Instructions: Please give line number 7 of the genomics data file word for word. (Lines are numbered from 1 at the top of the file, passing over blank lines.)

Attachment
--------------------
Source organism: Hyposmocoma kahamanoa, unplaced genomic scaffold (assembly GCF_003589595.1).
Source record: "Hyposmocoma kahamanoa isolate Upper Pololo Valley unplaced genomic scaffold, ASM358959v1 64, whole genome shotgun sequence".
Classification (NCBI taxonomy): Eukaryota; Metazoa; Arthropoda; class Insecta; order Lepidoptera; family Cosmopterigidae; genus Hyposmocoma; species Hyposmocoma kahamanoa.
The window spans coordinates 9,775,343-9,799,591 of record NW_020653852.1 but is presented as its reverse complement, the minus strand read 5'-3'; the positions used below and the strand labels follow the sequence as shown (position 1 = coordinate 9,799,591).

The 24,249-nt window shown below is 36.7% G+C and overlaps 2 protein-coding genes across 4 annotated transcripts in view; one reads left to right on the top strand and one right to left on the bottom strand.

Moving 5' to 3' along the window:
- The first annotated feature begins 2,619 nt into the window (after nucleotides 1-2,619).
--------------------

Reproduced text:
- The first annotated feature begins 2,619 nt into the window (after nucleotides 1-2,619).